The same thing can be said for when I’m on a literal roller coaster (which doesn’t happen often, but when it does, involves extreme coercion from family or friends) – I get that awful swooping sensation on top of some sort of blood sugar impact.

Every leaf speaks bliss to me, fluttering from the autumn tree.
Do you know how difficult it is to find a picture depicting an adrenaline rush that isn’t a cliche shot of a roller coaster or skydiver? Hence…a slew of moody “smiley” faces.

Whether it’s anxiety, adrenaline, fear, or just a rush of unidentifiable feelings, there’s no doubt about it: Extreme emotions tend to make my blood sugar unhappy by causing it to spike.

I’ve always been somewhat aware of this phenomenon, but I started thinking about it more last week when I got some upsetting news. (I’m okay, please don’t start to speculate on what it was…just a personal matter that I don’t care to discuss in greater detail here. Love y’all for understanding and respecting that.)

Actually, it’s kind of interesting to think about how the sequence of events unfolded last Thursday. I received a message that caused me to instantly panic. I was going to learn the context behind the message about a half hour after I got it, so in the interim, I was pacing all around the house and trying to figure out what exactly was going on. My stomach was roiling, my palms were coated in a light sheen of sweat, and my already-unruly hair frizzed out even more….

…and my CGM trend started going up, up, up, ever so slowly but noticeably.

I didn’t do anything to correct my blood sugar – at least, not right away. I waited until after I heard the specific news that had gotten me so worked up to really pay attention to my rising levels. I probably could have made my high blood sugar less severe by running a temporary basal increase right after I initially freaked out, but obviously, I had other things on my mind than my diabetes at that moment in time.

The whole experience was a stark reminder that food and insulin are far from the only things that impact blood sugar levels. Raw human emotion did that to me, and it will do that to me again in the future.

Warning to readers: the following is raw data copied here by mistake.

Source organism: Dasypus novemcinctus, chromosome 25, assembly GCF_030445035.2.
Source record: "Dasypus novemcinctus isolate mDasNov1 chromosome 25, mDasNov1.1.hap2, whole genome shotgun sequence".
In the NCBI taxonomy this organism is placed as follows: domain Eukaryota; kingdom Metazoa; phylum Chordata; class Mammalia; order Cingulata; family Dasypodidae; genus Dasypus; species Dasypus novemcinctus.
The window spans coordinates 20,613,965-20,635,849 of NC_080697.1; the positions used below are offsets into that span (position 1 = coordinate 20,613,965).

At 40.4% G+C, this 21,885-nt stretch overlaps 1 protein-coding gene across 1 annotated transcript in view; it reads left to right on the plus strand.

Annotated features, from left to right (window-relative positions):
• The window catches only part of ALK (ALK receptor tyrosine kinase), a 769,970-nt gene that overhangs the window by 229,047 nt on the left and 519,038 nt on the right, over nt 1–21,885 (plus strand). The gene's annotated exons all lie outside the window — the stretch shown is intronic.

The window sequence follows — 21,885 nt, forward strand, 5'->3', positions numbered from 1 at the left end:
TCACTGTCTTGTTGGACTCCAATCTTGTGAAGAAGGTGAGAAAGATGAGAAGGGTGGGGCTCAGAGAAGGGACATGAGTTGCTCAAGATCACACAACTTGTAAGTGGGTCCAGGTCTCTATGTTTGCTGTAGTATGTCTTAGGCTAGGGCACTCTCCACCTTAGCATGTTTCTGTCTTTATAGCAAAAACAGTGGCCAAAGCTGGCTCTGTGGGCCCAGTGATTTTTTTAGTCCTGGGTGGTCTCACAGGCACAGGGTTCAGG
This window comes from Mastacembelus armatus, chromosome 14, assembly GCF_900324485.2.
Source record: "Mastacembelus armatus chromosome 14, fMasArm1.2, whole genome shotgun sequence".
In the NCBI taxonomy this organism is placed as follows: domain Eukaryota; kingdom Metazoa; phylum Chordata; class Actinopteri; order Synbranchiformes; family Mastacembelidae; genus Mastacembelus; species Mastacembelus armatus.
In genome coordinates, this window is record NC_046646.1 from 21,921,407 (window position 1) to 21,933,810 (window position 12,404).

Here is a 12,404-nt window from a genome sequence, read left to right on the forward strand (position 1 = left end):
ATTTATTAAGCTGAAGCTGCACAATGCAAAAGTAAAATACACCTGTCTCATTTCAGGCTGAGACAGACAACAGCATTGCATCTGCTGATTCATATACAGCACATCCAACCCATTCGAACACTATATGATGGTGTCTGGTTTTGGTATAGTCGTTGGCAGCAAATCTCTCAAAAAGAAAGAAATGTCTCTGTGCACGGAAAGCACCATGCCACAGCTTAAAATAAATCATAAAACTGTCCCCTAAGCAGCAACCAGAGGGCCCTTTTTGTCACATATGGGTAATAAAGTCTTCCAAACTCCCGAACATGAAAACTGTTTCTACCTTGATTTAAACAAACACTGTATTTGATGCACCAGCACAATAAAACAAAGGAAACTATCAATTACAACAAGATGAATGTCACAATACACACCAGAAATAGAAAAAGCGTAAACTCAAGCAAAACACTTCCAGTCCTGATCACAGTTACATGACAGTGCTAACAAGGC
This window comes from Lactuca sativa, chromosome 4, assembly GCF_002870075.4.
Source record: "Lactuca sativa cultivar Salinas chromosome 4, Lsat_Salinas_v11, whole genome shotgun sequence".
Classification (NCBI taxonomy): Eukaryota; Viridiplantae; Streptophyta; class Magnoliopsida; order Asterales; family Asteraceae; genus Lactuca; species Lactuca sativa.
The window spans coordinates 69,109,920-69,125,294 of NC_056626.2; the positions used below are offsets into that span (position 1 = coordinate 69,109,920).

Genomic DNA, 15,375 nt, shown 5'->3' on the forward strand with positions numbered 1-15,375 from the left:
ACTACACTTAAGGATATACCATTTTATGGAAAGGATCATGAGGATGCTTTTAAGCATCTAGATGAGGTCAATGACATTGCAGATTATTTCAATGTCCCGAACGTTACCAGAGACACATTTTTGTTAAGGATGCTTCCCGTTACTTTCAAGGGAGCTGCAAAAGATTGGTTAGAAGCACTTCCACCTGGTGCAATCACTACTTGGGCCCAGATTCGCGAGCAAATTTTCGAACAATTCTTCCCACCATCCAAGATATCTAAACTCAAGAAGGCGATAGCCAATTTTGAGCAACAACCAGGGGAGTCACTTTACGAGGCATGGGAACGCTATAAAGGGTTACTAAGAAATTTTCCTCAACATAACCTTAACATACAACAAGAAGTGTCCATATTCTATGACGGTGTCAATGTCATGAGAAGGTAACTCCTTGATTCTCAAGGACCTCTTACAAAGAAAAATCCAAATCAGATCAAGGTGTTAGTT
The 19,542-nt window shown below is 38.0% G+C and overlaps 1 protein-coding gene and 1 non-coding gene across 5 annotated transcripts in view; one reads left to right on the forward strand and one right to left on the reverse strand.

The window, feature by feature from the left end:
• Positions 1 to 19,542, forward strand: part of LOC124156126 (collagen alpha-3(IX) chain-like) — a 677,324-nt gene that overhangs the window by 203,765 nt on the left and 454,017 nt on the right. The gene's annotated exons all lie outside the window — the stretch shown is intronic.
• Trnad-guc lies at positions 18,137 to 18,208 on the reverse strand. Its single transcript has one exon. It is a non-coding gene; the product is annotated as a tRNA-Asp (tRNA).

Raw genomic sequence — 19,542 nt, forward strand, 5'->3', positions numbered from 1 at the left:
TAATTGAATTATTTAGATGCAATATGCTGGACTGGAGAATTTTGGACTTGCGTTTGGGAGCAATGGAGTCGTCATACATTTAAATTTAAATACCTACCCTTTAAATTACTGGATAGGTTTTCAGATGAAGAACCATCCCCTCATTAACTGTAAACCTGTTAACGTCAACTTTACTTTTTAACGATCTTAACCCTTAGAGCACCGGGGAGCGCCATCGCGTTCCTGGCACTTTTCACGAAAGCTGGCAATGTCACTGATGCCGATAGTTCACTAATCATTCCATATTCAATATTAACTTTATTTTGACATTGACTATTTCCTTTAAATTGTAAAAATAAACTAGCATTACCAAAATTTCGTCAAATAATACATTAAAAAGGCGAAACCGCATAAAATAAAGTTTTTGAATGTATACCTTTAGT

It sucks, but isn’t it also fascinating to think about how diabetes is totally a physical and emotional chronic condition, in every possible way?

My Favorite Blood Sugar

I have a favorite blood sugar reading. Can you guess what it is?

…Probably not. So I’ll just tell you. My favorite blood sugar reading of all time is…

115 mg/dL.

My Favorite Blood Sugar
Apparently the last time (on record) that my blood sugar was my favorite number was on April 25th – I’m sure I had an especially good day because of that.

I can justify my favoritism for this seemingly random reading, too. For starters, 115 literally contains my favorite number ever, 5. (I think it’s my favorite number because I was born in the fifth month, May, and it’s so easy to count in multiples of 5.)

115 also represents “perfect” stability to me. I’m guaranteed not to feel the shakiness of a low or the grumpiness of a high at this level. At 115, I can most likely even have a small snack (no more than 15 carbs, but still) and not have to take a single drop of insulin for it (given that I’m exercising for at least 15 minutes post-snack-consumption, of course).

Hmm…there’s definitely a pattern going on there with that trifecta of fifteens, but I digress.

A blood sugar of 115 makes me feel…invincible. Almost like I’m the proud owner of a functioning pancreas.

 

Dealing with Diabetes When You’re the Maid of Honor

No, no, no. Not today diabetes. Dammit.

The morning of my cousin’s wedding, I woke up to a blood sugar of 237 after a night of fighting elevated levels. There was no rhyme or reason for the high blood sugar – I hadn’t eaten a single thing for 16 hours at that point, but I had changed my pod an hour or two before going to bed.

Why You Should Get a Flu Shot (If You Haven't Gotten One Already) (2)
When you’re the MOH and you also happen to have diabetes, you worry about a lot more than just your speech or your makeup.

WTF was wrong? Was the pod’s cannula bent? Was I high due to wedding day jitters? Would the highs persist all day?

These were the thoughts racing through my mind almost as soon as I woke up the morning of my cousin’s wedding.

I didn’t have time to worry about my MOH speech, or whether my hair would turn out the way I wanted to, or even to drink a celebratory mimosa while I got ready with the rest of the bridal party – I was too preoccupied by my elevated blood sugar.

All I could bother to think about was a potential solution before we all walked down the aisle.

Somewhere between applying my eyeshadow and having the 111th bobby pin secured in my hair (yes, it truly took 111 bobby pins to make my intricate braided up-do possible), I remembered “The Incident” from last year. I’d slept through a high blood sugar that, the following morning, refused to come down. As my frustration grew, so did the pain in my belly that lead me to the bathroom, where I came very close to passing out. One ambulance trip and ER visit later, I discovered that my pod’s cannula was bent, leaving me with no doubt that a pod malfunction was responsible for the whole ordeal.